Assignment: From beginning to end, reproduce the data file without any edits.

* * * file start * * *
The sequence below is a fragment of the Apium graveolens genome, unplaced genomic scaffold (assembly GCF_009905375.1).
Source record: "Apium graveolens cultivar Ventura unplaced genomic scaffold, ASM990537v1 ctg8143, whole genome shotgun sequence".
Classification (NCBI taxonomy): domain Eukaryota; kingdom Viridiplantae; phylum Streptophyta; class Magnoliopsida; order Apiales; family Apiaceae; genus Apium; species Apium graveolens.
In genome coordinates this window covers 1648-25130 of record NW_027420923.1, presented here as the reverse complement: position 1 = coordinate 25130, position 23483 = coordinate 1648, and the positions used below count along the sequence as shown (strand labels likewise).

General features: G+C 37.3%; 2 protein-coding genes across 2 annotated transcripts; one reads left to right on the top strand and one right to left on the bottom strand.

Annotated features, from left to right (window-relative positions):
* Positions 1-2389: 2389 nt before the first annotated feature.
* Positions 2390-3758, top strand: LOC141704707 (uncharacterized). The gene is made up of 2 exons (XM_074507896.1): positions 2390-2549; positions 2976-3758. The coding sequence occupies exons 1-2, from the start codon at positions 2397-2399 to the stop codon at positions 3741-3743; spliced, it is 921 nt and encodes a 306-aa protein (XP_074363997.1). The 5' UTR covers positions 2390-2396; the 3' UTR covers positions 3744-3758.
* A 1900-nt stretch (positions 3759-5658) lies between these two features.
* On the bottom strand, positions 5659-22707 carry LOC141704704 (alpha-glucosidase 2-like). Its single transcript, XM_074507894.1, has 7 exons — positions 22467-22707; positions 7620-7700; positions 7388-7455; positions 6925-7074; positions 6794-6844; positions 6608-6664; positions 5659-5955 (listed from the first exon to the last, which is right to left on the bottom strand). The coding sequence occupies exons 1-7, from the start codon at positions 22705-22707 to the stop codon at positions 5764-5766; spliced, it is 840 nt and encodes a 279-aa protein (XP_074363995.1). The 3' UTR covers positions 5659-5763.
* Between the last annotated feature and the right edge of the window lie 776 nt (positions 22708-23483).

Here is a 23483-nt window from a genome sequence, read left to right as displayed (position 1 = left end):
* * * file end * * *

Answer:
The sequence below is a fragment of the Apium graveolens genome, unplaced genomic scaffold (assembly GCF_009905375.1).
Source record: "Apium graveolens cultivar Ventura unplaced genomic scaffold, ASM990537v1 ctg8143, whole genome shotgun sequence".
Classification (NCBI taxonomy): domain Eukaryota; kingdom Viridiplantae; phylum Streptophyta; class Magnoliopsida; order Apiales; family Apiaceae; genus Apium; species Apium graveolens.
In genome coordinates this window covers 1648-25130 of record NW_027420923.1, presented here as the reverse complement: position 1 = coordinate 25130, position 23483 = coordinate 1648, and the positions used below count along the sequence as shown (strand labels likewise).

General features: G+C 37.3%; 2 protein-coding genes across 2 annotated transcripts; one reads left to right on the top strand and one right to left on the bottom strand.

Annotated features, from left to right (window-relative positions):
* Positions 1-2389: 2389 nt before the first annotated feature.
* Positions 2390-3758, top strand: LOC141704707 (uncharacterized). The gene is made up of 2 exons (XM_074507896.1): positions 2390-2549; positions 2976-3758. The coding sequence occupies exons 1-2, from the start codon at positions 2397-2399 to the stop codon at positions 3741-3743; spliced, it is 921 nt and encodes a 306-aa protein (XP_074363997.1). The 5' UTR covers positions 2390-2396; the 3' UTR covers positions 3744-3758.
* A 1900-nt stretch (positions 3759-5658) lies between these two features.
* On the bottom strand, positions 5659-22707 carry LOC141704704 (alpha-glucosidase 2-like). Its single transcript, XM_074507894.1, has 7 exons — positions 22467-22707; positions 7620-7700; positions 7388-7455; positions 6925-7074; positions 6794-6844; positions 6608-6664; positions 5659-5955 (listed from the first exon to the last, which is right to left on the bottom strand). The coding sequence occupies exons 1-7, from the start codon at positions 22705-22707 to the stop codon at positions 5764-5766; spliced, it is 840 nt and encodes a 279-aa protein (XP_074363995.1). The 3' UTR covers positions 5659-5763.
* Between the last annotated feature and the right edge of the window lie 776 nt (positions 22708-23483).

Here is a 23483-nt window from a genome sequence, read left to right as displayed (position 1 = left end):